Steven McIntosh, head of government relations at the charity, told The Independent the Government’s plan fell far short of what was needed for children stranded across Europe.

“The number of children who have reached Europe is far larger than previously estimated and they are facing an even more hostile environment,” he said.

“Many are sleeping rough, or in detention centres and dirty police cells.

“The Government needs to do more to respond to the huge suffering of refugee children in Europe.”

Help Refugees, a charity working with asylum seekers in Calais, also voiced its disappointment.

“This is not enough for us,” the group said in a statement, calling on MPs to continue support for the Dubs amendment.

“We have a moral duty to offer sanctuary and protection to these children and offer them a real chance at life,” a spokesperson added.

Its own census has revealed that at least 129 unaccompanied minors have gone missing since French authorities started destroying parts of the “Jungle” camp.

The Refugee Council said the latest plan was “not good enough” when borders remain closed to refugees and drownings continue in the Mediterranean and Aegean seas.

A refugee camp near the Syrian-Turkish border

Maurice Wren, the charity's chief executive, said: “This announcement is life-changing, if not life-saving news for the small group of children and their families who will benefit.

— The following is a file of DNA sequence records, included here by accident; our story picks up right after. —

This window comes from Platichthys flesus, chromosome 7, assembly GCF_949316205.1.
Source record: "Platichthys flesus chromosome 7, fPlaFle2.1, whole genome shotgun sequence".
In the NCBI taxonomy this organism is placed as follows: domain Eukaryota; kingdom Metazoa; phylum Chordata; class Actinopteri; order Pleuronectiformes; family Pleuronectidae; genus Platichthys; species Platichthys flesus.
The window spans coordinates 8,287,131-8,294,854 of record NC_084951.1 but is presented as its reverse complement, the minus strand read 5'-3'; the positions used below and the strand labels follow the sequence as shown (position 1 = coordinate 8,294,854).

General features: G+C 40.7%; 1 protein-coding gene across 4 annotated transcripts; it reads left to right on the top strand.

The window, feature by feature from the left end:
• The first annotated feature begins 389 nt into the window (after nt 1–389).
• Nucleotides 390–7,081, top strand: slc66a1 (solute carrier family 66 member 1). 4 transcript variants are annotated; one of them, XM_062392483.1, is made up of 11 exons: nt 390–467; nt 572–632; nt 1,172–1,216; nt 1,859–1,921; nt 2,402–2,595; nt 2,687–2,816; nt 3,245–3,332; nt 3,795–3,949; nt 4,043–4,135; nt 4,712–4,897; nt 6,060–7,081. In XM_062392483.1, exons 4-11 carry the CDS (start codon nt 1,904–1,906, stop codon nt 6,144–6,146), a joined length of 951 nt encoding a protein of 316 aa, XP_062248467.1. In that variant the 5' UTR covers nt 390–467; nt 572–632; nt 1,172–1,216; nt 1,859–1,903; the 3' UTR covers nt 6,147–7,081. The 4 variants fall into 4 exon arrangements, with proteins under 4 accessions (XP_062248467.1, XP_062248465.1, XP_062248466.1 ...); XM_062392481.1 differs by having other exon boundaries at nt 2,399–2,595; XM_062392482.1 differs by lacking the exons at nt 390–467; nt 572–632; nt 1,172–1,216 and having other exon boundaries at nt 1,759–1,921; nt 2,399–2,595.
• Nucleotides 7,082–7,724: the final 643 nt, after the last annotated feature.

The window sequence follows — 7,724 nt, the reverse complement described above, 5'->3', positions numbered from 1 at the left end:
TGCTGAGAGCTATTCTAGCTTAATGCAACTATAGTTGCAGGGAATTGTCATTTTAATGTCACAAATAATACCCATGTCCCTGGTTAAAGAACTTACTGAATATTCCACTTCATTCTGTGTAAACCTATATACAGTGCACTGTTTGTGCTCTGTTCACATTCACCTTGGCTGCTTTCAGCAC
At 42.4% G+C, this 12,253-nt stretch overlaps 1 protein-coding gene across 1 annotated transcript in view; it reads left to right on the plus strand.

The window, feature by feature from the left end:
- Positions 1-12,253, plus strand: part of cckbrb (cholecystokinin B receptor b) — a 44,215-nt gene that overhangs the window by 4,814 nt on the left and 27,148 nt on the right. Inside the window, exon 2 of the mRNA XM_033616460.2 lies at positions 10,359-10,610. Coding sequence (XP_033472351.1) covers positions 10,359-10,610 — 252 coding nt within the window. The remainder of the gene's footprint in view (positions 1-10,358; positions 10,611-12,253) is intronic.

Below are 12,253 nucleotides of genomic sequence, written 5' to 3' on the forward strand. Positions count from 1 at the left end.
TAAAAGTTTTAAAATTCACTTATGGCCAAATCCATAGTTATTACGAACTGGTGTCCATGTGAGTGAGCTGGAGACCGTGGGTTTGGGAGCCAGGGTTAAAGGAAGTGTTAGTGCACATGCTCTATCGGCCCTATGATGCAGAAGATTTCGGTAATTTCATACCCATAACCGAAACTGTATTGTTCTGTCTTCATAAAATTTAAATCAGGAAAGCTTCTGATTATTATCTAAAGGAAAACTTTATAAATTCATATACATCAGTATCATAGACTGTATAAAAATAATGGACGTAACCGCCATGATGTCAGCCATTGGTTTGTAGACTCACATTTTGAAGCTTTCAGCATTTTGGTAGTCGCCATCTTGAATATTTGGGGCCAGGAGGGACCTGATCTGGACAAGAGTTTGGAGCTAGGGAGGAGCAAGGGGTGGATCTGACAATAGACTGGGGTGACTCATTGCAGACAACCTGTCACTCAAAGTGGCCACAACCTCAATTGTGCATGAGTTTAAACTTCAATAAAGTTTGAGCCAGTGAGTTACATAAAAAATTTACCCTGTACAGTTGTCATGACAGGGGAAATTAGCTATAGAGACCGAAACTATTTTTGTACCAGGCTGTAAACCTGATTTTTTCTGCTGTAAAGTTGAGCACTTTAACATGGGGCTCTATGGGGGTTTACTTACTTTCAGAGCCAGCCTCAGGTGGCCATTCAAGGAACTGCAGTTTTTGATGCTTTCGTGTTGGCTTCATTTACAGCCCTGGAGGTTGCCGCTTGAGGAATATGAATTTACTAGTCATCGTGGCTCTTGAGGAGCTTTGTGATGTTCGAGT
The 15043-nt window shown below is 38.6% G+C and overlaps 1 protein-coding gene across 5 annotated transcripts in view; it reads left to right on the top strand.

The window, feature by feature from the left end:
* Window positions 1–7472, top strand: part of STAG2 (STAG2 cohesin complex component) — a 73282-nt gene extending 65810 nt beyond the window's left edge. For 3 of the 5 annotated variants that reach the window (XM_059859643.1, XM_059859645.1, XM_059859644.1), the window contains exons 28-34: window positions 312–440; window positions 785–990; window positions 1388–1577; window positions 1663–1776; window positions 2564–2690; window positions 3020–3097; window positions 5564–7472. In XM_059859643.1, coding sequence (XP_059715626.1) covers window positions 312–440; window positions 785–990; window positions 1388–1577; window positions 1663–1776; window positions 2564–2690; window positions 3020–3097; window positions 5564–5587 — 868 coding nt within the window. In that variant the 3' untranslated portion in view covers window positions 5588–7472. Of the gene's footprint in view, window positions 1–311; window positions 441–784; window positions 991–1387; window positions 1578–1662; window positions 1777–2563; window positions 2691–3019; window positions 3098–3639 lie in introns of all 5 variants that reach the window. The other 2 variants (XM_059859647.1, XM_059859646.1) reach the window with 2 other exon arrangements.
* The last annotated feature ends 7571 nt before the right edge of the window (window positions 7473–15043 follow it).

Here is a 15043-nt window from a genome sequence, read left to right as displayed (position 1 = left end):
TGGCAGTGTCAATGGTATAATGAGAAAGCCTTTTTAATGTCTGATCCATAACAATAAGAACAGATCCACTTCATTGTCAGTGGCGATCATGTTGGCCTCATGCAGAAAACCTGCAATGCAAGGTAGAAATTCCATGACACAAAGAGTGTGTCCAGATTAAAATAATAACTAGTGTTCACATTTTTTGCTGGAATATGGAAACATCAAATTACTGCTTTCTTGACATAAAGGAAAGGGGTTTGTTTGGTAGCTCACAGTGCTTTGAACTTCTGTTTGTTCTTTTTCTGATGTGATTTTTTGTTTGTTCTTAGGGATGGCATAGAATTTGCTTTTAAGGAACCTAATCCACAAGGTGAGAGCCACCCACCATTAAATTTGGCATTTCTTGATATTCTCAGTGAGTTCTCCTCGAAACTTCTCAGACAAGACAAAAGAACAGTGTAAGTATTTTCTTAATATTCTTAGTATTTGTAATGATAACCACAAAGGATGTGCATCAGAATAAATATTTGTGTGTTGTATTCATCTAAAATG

“However, it’s also grim news for the majority of other refugees who are desperately trying to escape conflict and persecution who the Government is try to contain in Turkey and other, poorer countries.

“It’s not good enough to offer a lifeline to one group of refugees while colluding to close off the escape routes of everyone else -all refugees need to be able to reach a place of safety.“

The Government hailed its latest programme, which comes on top of a previous pledge to welcome 20,000 Syrians, as one of the world's largest resettlement programme for children.

A spokesperson for the Home Office said the new scheme would see “at risk” children from camps in the Middle East and North Africa selected based on advice from the United Nations High Commissioner for Refugees (UNHCR).

Children at Lesbos' Moria camp, which is guarded by police. Since the deal refugees are picked up by the coastguard and taken to the site 

Several hundred children are due to be resettled over the next year, with the upper threshold of 3,000 due to be reached by the next general election in 2020.

Unaccompanied children are expected to be targeted but the figure includes adult relatives of some accompanied minors, who the Home Office said would be chosen in cases “where the UNHCR deems resettlement is in the best interests of the child”.

Unlike previous British and European initiatives, the scheme is open to refugees of all nationalities, but it excludes those who have already reached Europe.

The inclusion of refugee camps in North Africa is notable, as the region is the departure point for refugees fleeing war and persecution in Nigeria, Gambia, Senegal, Mali and other African nations who have been excluded by previous programmes.

Gonzalo Vargas Llosa, the UNHCR’s representative to the UK, welcomed the programme, which comes as refugees continue to be detained and deported from Greece, where the British Government is supporting the controversial EU-Turkey migration agreement.